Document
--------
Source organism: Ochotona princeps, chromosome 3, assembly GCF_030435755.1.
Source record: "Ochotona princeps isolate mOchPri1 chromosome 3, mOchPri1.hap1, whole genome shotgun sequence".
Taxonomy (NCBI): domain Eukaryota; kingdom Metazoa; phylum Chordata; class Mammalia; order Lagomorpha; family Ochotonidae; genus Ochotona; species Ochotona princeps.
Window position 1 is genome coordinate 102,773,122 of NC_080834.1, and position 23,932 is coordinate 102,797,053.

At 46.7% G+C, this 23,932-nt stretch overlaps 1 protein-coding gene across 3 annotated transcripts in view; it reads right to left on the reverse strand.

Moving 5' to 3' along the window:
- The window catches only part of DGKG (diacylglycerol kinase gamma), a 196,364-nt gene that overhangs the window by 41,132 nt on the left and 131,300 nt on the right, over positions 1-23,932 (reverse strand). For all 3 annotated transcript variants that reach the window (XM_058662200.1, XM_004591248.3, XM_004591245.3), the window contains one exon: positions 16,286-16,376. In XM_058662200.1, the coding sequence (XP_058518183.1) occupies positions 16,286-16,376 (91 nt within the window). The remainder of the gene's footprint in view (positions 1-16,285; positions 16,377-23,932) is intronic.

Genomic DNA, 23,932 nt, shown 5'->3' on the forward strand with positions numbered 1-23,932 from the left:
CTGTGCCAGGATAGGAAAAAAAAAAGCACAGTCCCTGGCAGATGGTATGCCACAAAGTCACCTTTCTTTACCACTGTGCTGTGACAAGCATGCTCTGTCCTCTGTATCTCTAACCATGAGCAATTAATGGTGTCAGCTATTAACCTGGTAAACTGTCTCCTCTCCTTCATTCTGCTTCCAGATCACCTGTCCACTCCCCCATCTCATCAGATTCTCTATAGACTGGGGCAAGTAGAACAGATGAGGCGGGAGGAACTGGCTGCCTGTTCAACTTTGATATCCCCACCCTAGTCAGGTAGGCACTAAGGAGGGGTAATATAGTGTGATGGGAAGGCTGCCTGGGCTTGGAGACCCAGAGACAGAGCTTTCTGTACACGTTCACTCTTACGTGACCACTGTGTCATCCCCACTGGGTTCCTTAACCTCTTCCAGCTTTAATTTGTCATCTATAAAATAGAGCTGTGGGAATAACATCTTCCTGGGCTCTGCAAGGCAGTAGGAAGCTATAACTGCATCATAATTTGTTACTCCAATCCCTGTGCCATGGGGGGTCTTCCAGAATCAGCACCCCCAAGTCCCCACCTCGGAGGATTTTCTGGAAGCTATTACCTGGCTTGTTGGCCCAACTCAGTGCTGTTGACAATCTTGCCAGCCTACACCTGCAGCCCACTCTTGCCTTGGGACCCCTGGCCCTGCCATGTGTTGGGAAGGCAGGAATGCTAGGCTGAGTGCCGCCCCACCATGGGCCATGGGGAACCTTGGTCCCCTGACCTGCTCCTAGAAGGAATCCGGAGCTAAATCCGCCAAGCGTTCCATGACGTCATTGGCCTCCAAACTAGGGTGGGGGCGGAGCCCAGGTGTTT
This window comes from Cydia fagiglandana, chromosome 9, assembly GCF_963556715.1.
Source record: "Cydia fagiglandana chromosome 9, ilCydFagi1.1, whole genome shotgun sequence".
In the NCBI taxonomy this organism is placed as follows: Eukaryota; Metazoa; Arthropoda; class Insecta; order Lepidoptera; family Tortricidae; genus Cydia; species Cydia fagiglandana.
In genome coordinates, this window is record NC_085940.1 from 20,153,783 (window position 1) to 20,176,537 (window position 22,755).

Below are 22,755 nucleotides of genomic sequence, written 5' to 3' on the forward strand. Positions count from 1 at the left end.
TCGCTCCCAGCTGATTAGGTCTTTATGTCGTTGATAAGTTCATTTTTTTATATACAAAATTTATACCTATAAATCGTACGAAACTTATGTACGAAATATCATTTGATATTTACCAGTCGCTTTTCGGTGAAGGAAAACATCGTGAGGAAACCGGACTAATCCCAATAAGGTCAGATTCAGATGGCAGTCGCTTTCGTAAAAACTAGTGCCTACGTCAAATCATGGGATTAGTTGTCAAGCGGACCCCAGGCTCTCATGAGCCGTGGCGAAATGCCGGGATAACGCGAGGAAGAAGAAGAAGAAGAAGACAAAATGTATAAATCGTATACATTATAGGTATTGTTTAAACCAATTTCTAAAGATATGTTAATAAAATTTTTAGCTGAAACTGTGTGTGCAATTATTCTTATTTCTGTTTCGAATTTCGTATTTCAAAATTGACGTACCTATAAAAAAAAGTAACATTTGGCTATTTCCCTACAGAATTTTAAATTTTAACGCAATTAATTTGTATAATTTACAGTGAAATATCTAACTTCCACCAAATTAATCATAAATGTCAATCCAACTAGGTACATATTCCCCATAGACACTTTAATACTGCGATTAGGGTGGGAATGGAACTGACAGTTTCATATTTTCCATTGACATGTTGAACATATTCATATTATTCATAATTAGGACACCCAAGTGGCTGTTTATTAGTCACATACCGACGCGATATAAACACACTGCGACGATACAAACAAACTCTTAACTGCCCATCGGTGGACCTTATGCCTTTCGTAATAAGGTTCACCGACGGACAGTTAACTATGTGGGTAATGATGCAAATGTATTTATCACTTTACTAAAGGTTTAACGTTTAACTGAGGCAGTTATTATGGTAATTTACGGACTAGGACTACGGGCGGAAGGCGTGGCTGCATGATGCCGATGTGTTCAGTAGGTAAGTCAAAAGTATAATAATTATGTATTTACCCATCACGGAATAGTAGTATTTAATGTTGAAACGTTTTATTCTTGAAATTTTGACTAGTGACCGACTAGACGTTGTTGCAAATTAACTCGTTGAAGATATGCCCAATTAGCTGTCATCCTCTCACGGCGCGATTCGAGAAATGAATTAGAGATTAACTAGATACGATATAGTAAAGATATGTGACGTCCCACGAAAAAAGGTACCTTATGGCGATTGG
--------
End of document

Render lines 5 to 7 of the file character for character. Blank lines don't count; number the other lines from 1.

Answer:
At 46.7% G+C, this 23,932-nt stretch overlaps 1 protein-coding gene across 3 annotated transcripts in view; it reads right to left on the reverse strand.

Moving 5' to 3' along the window:
- The window catches only part of DGKG (diacylglycerol kinase gamma), a 196,364-nt gene that overhangs the window by 41,132 nt on the left and 131,300 nt on the right, over positions 1-23,932 (reverse strand). For all 3 annotated transcript variants that reach the window (XM_058662200.1, XM_004591248.3, XM_004591245.3), the window contains one exon: positions 16,286-16,376. In XM_058662200.1, the coding sequence (XP_058518183.1) occupies positions 16,286-16,376 (91 nt within the window). The remainder of the gene's footprint in view (positions 1-16,285; positions 16,377-23,932) is intronic.